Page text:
Threat modeling: Predicting cybersecurity attacks

We’re in a new era of cybersecurity challenges. Threat modeling, a form of vulnerability management, is a key tool to address them.

The evolution of cyberthreats has ushered in a new era of cybersecurity challenges, necessitating more proactive measures to protect sensitive data and maintain organizational stability. One such approach is threat modeling, a systematic process that helps organizations identify and mitigate potential vulnerabilities and threats. A form of vulnerability management, threat modeling originated in software development, but today it is used in a wider capacity to locate and resolve security vulnerabilities in every system operating within an organization's network.

Threat modeling is a crucial process for addressing potential vulnerabilities and threats to systems, data, and infrastructure. Serving multiple purposes within modern cybersecurity frameworks, threat modeling empowers businesses to:

  • Identify vulnerabilities 
    By systematically analyzing their systems and applications, organizations can identify potential weaknesses and vulnerabilities that may be exploited by malicious actors.
  • Prioritize security efforts 
    Threat modeling helps organizations prioritize their security efforts by focusing on the most critical and high-risk areas, thereby optimizing the allocation of resources.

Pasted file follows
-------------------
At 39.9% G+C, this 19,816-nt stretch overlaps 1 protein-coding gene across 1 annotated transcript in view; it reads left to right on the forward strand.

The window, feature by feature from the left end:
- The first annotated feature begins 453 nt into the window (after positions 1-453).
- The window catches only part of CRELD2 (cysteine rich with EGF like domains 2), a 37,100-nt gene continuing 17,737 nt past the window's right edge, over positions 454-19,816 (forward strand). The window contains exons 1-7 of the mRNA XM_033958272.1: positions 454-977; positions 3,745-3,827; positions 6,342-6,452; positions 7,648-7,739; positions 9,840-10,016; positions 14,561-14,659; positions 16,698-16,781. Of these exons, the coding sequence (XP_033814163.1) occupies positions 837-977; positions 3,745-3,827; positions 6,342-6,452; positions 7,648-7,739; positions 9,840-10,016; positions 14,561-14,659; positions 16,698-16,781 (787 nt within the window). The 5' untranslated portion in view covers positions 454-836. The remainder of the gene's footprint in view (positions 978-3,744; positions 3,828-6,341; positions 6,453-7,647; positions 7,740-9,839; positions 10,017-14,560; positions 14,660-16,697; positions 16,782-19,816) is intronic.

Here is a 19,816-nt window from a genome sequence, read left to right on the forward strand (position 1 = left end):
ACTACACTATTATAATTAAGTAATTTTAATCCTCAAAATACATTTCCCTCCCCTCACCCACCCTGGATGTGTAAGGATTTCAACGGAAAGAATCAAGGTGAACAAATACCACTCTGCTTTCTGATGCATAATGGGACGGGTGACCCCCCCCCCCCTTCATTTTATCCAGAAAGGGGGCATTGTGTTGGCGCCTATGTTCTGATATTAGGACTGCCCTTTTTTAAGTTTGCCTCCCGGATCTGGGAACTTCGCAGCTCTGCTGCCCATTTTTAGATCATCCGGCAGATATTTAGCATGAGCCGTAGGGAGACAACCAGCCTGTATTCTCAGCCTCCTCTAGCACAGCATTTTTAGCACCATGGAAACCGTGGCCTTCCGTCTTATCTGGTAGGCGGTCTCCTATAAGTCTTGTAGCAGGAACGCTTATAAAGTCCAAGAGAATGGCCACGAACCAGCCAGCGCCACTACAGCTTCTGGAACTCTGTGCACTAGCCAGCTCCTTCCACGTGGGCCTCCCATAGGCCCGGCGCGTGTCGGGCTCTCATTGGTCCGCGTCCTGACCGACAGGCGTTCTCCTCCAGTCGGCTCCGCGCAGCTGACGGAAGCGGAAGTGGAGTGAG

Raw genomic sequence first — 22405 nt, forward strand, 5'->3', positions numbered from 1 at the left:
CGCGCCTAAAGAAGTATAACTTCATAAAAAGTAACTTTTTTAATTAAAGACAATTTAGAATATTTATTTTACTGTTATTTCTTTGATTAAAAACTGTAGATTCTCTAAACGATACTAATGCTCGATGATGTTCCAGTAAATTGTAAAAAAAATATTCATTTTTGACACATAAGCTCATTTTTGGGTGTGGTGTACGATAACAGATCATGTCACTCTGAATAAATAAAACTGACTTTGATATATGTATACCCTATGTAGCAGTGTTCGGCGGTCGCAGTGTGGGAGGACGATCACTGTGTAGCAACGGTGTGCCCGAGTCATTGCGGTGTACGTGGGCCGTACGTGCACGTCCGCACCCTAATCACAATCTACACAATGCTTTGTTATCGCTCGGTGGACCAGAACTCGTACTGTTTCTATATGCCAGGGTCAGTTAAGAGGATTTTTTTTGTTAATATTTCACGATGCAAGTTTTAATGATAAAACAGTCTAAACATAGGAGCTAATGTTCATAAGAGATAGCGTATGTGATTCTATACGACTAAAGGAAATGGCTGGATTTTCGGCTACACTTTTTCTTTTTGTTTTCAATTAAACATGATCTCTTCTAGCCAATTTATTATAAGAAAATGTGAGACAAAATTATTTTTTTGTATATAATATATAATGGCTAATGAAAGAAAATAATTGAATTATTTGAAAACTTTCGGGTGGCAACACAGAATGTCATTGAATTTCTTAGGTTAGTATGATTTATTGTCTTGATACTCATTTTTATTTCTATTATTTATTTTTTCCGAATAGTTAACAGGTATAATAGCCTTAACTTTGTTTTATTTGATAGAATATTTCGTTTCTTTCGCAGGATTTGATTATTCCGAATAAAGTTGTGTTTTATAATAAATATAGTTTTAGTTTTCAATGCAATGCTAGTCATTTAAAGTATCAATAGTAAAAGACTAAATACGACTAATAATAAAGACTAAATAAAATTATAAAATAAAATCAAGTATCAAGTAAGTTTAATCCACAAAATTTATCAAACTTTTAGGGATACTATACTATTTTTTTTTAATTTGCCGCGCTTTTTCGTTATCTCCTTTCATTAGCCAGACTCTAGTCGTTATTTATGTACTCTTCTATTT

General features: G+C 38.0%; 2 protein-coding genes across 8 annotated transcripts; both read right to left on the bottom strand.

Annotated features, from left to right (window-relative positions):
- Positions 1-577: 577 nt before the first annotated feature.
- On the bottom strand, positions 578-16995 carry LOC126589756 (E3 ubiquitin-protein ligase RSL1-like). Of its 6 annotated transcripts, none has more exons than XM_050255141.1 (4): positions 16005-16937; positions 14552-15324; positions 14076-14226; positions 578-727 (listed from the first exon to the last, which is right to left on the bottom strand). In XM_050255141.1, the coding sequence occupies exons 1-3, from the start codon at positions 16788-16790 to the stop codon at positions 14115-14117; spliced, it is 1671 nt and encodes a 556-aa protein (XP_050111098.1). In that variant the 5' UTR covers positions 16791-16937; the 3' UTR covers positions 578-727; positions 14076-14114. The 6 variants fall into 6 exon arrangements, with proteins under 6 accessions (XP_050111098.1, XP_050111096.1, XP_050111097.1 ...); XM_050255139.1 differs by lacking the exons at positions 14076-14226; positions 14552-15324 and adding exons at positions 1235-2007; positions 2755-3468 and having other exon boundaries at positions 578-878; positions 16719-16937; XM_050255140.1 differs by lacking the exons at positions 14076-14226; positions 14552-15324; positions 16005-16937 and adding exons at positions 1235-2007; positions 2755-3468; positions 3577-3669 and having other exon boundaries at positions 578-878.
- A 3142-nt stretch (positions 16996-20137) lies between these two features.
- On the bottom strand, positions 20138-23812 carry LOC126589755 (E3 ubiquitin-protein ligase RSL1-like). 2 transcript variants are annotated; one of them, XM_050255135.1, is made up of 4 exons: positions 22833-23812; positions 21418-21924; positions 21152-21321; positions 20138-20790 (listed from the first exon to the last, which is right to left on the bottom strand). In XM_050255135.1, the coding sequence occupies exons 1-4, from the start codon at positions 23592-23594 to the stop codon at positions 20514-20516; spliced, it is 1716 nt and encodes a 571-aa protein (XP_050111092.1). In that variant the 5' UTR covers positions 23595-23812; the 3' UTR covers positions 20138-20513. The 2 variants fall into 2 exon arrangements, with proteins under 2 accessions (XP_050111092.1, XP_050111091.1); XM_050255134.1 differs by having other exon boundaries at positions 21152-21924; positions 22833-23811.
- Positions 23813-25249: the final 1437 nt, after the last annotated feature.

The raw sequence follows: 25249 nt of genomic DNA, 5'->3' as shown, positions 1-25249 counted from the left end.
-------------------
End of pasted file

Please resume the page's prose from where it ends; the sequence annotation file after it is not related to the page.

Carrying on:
• Enhance defense strategies 
    Organizations can develop targeted and effective defense strategies built on insights provided through the threat modeling process.
  • Foster collaboration 
    Threat modeling encourages collaboration among various stakeholders, such as developers, architects, security professionals, and business stakeholders, fostering a shared understanding of security risks and ensuring a comprehensive approach to cybersecurity.

Threat modeling provides valuable insights and documentation that helps enable informed decision-making while providing reliable evidence to justify security actions. By optimizing visibility into at-risk systems and devices, organizations can operate more confidently and securely.

The benefits of effective threat modeling extend throughout the organization and include:

  • Early problem detection